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Written by Erik C. Holm   
Thursday, 08 November 2012 00:00

Our project mission for the Web Math Projects Organization is to reinforce the fundamentals of mathematics through the use of interactive web technologies and Internet communications.  See our Mission Statement.

This Puzzle Developed By Erik C. Holm from Seattle

Here is the puzzle:

When choosing 2 teams from a group of 4 players we start with each player flipping a coin. The first flip could be all tails (a goocher) or all heads (a moon), this occurs 12.5% of the time and requires a reflip. After the first flip, if there is a 3-of-a-kind (odds 50%), then those three continue to flip till two are paired up (odds 75%),. During this convoluted choosing process there are two possibilities of entering into an infinite unending succession of flips. This process requires at least 4 coin flips, the odds of resolution with the first 4 flips is only 37.5% and the odds of entering a possible infinite loop is 25%.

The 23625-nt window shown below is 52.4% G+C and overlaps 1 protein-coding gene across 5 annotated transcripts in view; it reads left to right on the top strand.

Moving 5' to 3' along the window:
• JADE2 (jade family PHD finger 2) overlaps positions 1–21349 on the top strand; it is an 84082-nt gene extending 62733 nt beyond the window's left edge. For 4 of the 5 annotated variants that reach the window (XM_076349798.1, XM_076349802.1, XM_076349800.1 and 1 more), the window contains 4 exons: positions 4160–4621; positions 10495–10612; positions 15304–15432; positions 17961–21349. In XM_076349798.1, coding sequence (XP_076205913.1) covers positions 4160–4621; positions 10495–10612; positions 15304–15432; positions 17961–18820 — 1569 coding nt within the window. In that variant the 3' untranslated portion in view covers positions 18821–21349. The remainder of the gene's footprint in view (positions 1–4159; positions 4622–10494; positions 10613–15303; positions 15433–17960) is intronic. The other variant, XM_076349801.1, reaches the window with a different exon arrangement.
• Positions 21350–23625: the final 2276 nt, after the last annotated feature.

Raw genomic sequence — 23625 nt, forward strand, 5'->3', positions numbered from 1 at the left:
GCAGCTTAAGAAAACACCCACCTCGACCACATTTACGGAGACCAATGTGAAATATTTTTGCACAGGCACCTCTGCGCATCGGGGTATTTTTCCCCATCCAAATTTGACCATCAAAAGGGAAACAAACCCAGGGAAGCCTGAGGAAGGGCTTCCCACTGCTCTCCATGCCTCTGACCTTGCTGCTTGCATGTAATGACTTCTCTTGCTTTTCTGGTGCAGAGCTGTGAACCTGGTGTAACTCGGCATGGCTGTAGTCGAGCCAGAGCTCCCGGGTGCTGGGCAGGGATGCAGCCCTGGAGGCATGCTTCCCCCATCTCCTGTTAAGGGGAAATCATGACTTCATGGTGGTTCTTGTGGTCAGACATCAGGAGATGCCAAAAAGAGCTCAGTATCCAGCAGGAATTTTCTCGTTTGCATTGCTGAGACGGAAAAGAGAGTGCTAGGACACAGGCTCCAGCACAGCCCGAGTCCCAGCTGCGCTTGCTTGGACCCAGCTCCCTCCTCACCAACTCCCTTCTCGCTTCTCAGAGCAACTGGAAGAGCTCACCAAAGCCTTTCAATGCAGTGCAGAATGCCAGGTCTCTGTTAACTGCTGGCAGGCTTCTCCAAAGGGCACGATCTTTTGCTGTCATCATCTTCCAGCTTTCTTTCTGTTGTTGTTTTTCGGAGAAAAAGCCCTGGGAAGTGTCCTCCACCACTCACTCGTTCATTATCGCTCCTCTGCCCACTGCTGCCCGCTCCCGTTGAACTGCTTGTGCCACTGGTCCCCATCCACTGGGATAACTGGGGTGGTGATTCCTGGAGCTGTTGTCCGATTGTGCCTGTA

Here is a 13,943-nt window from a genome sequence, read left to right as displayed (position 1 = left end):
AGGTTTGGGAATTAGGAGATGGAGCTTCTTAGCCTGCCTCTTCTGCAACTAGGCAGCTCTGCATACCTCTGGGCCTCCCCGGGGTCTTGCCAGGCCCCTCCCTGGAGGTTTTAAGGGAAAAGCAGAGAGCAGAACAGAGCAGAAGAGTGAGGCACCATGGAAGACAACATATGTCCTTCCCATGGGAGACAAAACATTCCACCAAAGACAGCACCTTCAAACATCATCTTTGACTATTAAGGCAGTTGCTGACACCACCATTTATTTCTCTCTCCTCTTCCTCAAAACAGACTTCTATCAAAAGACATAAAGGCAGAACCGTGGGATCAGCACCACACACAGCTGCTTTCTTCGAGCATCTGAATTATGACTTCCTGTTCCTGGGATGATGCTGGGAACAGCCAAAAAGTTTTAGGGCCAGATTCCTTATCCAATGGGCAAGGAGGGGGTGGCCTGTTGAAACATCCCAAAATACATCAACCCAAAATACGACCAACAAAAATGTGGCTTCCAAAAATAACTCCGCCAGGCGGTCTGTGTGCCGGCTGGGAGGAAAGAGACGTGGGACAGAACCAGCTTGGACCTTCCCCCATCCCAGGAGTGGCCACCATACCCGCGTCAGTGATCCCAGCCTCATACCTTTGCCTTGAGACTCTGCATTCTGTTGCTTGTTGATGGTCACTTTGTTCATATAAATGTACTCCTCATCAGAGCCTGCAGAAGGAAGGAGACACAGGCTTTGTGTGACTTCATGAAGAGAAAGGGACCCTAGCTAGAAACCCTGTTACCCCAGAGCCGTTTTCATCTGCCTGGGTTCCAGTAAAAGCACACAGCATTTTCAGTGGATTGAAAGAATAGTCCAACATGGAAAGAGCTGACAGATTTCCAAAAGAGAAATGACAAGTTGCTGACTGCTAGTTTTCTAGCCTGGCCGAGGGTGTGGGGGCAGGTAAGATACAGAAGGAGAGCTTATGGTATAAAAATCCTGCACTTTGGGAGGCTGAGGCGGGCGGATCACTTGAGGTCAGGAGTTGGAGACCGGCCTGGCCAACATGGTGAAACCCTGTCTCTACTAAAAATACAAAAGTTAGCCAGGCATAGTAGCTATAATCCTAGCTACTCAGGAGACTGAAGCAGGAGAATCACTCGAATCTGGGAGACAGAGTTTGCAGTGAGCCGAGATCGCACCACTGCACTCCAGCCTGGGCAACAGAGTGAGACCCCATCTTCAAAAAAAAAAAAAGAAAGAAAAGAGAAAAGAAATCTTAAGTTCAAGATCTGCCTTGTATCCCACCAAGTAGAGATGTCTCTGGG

1) Is there a simpler process using coin flips to make the choice?

  1. The odds of each team combination being equal

  2. No possible infinite successions

  3. The minimum amount of flips


2) There is a way to decide the teams fairly with one coin toss, what is it? (There is a hint within the preceding sentence. )

Last Updated on Friday, 20 March 2015 00:27